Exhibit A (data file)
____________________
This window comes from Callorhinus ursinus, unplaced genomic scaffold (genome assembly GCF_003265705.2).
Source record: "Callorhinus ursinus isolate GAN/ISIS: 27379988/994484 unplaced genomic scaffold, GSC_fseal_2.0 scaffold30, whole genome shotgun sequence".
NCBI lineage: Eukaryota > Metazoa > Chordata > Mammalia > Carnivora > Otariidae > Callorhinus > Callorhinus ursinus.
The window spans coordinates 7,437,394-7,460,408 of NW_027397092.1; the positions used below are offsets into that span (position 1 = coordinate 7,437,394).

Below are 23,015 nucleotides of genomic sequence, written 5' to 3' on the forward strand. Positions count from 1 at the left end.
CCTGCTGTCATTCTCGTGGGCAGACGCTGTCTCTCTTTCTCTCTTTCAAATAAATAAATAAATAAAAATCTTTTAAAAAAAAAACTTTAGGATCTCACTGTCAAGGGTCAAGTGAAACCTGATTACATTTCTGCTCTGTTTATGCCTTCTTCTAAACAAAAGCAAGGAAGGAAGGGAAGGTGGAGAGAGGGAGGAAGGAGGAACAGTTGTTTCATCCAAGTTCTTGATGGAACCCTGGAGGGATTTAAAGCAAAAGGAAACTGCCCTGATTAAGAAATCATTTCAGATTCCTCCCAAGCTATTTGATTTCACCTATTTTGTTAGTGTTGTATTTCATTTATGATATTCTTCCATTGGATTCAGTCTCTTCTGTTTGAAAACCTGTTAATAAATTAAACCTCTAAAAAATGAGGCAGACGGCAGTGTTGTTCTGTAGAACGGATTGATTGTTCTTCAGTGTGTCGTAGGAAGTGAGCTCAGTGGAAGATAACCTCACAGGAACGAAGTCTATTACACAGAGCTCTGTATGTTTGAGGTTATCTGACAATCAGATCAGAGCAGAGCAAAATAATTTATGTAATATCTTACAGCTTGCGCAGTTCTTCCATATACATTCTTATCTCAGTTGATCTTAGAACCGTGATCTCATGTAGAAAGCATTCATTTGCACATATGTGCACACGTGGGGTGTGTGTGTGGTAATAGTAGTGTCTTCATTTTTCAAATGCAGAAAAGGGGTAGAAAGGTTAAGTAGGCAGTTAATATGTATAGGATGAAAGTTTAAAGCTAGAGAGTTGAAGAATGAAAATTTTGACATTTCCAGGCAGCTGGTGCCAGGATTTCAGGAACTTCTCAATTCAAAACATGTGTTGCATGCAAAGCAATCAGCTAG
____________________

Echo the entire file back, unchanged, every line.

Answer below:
This window comes from Callorhinus ursinus, unplaced genomic scaffold (genome assembly GCF_003265705.2).
Source record: "Callorhinus ursinus isolate GAN/ISIS: 27379988/994484 unplaced genomic scaffold, GSC_fseal_2.0 scaffold30, whole genome shotgun sequence".
NCBI lineage: Eukaryota > Metazoa > Chordata > Mammalia > Carnivora > Otariidae > Callorhinus > Callorhinus ursinus.
The window spans coordinates 7,437,394-7,460,408 of NW_027397092.1; the positions used below are offsets into that span (position 1 = coordinate 7,437,394).

Below are 23,015 nucleotides of genomic sequence, written 5' to 3' on the forward strand. Positions count from 1 at the left end.
CCTGCTGTCATTCTCGTGGGCAGACGCTGTCTCTCTTTCTCTCTTTCAAATAAATAAATAAATAAAAATCTTTTAAAAAAAAAACTTTAGGATCTCACTGTCAAGGGTCAAGTGAAACCTGATTACATTTCTGCTCTGTTTATGCCTTCTTCTAAACAAAAGCAAGGAAGGAAGGGAAGGTGGAGAGAGGGAGGAAGGAGGAACAGTTGTTTCATCCAAGTTCTTGATGGAACCCTGGAGGGATTTAAAGCAAAAGGAAACTGCCCTGATTAAGAAATCATTTCAGATTCCTCCCAAGCTATTTGATTTCACCTATTTTGTTAGTGTTGTATTTCATTTATGATATTCTTCCATTGGATTCAGTCTCTTCTGTTTGAAAACCTGTTAATAAATTAAACCTCTAAAAAATGAGGCAGACGGCAGTGTTGTTCTGTAGAACGGATTGATTGTTCTTCAGTGTGTCGTAGGAAGTGAGCTCAGTGGAAGATAACCTCACAGGAACGAAGTCTATTACACAGAGCTCTGTATGTTTGAGGTTATCTGACAATCAGATCAGAGCAGAGCAAAATAATTTATGTAATATCTTACAGCTTGCGCAGTTCTTCCATATACATTCTTATCTCAGTTGATCTTAGAACCGTGATCTCATGTAGAAAGCATTCATTTGCACATATGTGCACACGTGGGGTGTGTGTGTGGTAATAGTAGTGTCTTCATTTTTCAAATGCAGAAAAGGGGTAGAAAGGTTAAGTAGGCAGTTAATATGTATAGGATGAAAGTTTAAAGCTAGAGAGTTGAAGAATGAAAATTTTGACATTTCCAGGCAGCTGGTGCCAGGATTTCAGGAACTTCTCAATTCAAAACATGTGTTGCATGCAAAGCAATCAGCTAG